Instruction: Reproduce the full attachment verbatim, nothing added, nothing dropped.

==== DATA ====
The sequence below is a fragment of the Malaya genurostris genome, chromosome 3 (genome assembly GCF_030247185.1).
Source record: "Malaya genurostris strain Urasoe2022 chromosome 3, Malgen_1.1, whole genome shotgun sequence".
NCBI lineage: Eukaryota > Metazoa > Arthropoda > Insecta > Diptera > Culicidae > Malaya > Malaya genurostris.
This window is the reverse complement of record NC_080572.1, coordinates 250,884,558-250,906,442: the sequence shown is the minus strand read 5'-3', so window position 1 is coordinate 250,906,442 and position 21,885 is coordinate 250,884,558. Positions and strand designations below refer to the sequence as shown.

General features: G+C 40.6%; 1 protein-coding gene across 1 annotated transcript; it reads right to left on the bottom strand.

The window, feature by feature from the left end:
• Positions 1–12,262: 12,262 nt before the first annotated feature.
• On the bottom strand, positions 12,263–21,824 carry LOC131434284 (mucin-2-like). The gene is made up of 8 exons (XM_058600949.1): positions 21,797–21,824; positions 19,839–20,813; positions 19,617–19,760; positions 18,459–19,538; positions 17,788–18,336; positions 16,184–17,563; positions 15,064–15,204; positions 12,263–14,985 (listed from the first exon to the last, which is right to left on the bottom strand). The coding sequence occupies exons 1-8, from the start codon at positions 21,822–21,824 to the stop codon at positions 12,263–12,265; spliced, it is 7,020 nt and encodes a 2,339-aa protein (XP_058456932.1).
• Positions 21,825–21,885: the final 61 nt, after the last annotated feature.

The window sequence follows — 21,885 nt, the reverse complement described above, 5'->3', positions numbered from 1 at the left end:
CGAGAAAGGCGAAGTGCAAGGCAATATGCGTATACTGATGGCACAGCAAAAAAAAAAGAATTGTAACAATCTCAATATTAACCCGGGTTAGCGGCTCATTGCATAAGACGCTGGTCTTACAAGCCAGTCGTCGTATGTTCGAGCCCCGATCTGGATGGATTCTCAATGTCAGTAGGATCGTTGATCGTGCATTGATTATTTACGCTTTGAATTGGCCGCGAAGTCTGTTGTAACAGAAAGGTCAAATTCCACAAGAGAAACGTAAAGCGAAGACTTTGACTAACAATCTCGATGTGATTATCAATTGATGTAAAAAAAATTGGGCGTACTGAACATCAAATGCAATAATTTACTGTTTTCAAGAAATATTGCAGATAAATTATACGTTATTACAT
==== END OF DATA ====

The sequence below is a fragment of the Malaya genurostris genome, chromosome 3 (genome assembly GCF_030247185.1).
Source record: "Malaya genurostris strain Urasoe2022 chromosome 3, Malgen_1.1, whole genome shotgun sequence".
NCBI lineage: Eukaryota > Metazoa > Arthropoda > Insecta > Diptera > Culicidae > Malaya > Malaya genurostris.
This window is the reverse complement of record NC_080572.1, coordinates 250,884,558-250,906,442: the sequence shown is the minus strand read 5'-3', so window position 1 is coordinate 250,906,442 and position 21,885 is coordinate 250,884,558. Positions and strand designations below refer to the sequence as shown.

General features: G+C 40.6%; 1 protein-coding gene across 1 annotated transcript; it reads right to left on the bottom strand.

The window, feature by feature from the left end:
• Positions 1–12,262: 12,262 nt before the first annotated feature.
• On the bottom strand, positions 12,263–21,824 carry LOC131434284 (mucin-2-like). The gene is made up of 8 exons (XM_058600949.1): positions 21,797–21,824; positions 19,839–20,813; positions 19,617–19,760; positions 18,459–19,538; positions 17,788–18,336; positions 16,184–17,563; positions 15,064–15,204; positions 12,263–14,985 (listed from the first exon to the last, which is right to left on the bottom strand). The coding sequence occupies exons 1-8, from the start codon at positions 21,822–21,824 to the stop codon at positions 12,263–12,265; spliced, it is 7,020 nt and encodes a 2,339-aa protein (XP_058456932.1).
• Positions 21,825–21,885: the final 61 nt, after the last annotated feature.

The window sequence follows — 21,885 nt, the reverse complement described above, 5'->3', positions numbered from 1 at the left end:
CGAGAAAGGCGAAGTGCAAGGCAATATGCGTATACTGATGGCACAGCAAAAAAAAAAGAATTGTAACAATCTCAATATTAACCCGGGTTAGCGGCTCATTGCATAAGACGCTGGTCTTACAAGCCAGTCGTCGTATGTTCGAGCCCCGATCTGGATGGATTCTCAATGTCAGTAGGATCGTTGATCGTGCATTGATTATTTACGCTTTGAATTGGCCGCGAAGTCTGTTGTAACAGAAAGGTCAAATTCCACAAGAGAAACGTAAAGCGAAGACTTTGACTAACAATCTCGATGTGATTATCAATTGATGTAAAAAAAATTGGGCGTACTGAACATCAAATGCAATAATTTACTGTTTTCAAGAAATATTGCAGATAAATTATACGTTATTACAT